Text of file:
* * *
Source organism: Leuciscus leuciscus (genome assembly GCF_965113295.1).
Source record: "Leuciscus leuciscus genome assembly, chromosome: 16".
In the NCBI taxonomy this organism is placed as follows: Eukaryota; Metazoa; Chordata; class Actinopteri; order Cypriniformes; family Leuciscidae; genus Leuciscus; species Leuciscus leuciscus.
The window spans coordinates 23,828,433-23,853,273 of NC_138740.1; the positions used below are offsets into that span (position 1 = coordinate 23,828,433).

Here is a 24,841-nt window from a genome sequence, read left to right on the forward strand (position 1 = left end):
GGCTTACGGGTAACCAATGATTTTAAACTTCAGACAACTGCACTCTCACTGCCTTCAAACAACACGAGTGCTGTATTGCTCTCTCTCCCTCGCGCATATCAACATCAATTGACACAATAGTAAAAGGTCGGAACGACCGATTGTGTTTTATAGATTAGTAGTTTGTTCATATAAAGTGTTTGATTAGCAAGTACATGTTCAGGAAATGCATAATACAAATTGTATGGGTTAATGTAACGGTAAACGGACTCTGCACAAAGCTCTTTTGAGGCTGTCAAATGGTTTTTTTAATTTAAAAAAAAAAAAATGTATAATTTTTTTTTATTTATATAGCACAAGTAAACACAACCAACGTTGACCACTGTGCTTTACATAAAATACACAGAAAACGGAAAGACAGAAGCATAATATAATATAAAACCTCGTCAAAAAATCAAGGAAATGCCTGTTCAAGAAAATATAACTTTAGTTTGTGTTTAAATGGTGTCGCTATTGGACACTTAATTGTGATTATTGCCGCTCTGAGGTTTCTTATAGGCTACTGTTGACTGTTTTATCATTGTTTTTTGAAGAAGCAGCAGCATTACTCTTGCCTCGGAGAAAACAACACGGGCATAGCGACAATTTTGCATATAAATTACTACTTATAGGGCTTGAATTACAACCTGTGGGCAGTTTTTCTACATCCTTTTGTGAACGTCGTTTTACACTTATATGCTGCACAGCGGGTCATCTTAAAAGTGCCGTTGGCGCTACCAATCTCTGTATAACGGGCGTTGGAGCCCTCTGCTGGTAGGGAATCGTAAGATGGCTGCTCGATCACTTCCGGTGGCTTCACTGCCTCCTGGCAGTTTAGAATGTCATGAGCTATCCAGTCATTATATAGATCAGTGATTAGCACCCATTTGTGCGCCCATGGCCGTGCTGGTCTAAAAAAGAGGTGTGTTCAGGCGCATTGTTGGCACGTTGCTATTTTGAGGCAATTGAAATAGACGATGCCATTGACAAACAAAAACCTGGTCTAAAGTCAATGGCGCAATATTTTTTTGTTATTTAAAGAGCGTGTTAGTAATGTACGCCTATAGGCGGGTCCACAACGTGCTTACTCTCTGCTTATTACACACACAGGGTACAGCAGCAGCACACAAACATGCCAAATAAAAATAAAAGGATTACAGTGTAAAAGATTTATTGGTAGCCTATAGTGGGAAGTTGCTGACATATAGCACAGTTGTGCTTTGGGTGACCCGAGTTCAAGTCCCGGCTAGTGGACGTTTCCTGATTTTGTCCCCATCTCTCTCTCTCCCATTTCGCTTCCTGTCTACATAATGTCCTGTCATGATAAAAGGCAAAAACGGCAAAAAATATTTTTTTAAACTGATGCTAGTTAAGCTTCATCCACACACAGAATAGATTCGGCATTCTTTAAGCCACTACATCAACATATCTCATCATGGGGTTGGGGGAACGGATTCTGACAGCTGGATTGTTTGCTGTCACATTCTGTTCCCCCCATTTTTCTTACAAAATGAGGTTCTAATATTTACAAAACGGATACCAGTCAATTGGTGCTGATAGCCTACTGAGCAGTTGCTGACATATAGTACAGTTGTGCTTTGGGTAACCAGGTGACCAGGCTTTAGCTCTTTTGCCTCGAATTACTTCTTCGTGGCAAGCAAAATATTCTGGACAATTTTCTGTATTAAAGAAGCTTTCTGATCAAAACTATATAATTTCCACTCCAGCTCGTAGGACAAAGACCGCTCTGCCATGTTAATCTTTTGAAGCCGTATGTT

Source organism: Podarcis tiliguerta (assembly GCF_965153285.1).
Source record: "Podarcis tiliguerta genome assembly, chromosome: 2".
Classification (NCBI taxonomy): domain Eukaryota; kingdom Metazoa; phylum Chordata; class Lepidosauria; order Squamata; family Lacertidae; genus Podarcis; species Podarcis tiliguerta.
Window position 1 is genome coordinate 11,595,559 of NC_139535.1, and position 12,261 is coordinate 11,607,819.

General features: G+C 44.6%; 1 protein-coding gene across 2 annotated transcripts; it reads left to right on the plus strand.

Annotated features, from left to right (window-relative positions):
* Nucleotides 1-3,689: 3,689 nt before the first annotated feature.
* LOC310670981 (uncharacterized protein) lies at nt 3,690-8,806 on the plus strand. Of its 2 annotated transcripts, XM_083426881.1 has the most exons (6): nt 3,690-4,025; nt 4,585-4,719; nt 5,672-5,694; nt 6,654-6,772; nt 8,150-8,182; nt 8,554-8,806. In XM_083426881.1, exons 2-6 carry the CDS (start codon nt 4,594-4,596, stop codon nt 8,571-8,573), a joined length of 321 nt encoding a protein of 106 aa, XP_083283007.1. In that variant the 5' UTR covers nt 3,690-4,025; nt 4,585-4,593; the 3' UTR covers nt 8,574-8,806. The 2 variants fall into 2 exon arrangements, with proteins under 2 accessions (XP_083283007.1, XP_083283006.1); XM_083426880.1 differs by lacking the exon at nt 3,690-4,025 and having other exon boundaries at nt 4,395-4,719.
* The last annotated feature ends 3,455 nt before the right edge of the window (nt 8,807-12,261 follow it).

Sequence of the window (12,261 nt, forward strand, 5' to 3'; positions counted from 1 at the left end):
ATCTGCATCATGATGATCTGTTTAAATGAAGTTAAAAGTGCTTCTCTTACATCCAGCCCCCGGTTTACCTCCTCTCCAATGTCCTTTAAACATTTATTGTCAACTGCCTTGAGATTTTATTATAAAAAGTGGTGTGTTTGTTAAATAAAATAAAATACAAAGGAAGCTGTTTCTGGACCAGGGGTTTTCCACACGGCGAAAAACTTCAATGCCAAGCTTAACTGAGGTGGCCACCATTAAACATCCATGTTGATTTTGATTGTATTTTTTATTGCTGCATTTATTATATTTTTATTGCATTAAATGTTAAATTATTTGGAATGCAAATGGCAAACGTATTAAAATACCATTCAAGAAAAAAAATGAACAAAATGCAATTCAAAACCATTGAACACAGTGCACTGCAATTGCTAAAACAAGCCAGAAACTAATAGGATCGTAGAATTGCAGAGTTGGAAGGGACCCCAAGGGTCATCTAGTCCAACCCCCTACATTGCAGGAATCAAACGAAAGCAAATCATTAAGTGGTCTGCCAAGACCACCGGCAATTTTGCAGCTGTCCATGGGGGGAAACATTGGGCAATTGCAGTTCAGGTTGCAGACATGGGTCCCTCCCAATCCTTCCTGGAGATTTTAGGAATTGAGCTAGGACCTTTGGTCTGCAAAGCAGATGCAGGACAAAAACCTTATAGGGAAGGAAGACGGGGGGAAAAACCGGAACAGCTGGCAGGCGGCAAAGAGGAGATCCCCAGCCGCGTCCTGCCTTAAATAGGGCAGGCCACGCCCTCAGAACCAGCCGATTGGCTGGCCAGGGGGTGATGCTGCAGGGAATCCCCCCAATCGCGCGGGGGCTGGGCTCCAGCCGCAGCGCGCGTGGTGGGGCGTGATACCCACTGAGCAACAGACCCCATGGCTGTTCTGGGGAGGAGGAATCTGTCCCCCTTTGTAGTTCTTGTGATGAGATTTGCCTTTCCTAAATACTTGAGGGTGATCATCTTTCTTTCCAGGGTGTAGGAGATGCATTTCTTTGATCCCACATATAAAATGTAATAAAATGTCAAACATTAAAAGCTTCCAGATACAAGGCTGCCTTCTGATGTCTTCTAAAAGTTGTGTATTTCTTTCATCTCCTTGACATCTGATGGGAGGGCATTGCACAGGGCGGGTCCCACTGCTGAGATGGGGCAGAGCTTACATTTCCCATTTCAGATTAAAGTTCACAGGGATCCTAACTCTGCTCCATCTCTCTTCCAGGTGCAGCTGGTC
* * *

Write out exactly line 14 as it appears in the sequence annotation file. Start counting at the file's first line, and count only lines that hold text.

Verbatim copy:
* LOC310670981 (uncharacterized protein) lies at nt 3,690-8,806 on the plus strand. Of its 2 annotated transcripts, XM_083426881.1 has the most exons (6): nt 3,690-4,025; nt 4,585-4,719; nt 5,672-5,694; nt 6,654-6,772; nt 8,150-8,182; nt 8,554-8,806. In XM_083426881.1, exons 2-6 carry the CDS (start codon nt 4,594-4,596, stop codon nt 8,571-8,573), a joined length of 321 nt encoding a protein of 106 aa, XP_083283007.1. In that variant the 5' UTR covers nt 3,690-4,025; nt 4,585-4,593; the 3' UTR covers nt 8,574-8,806. The 2 variants fall into 2 exon arrangements, with proteins under 2 accessions (XP_083283007.1, XP_083283006.1); XM_083426880.1 differs by lacking the exon at nt 3,690-4,025 and having other exon boundaries at nt 4,395-4,719.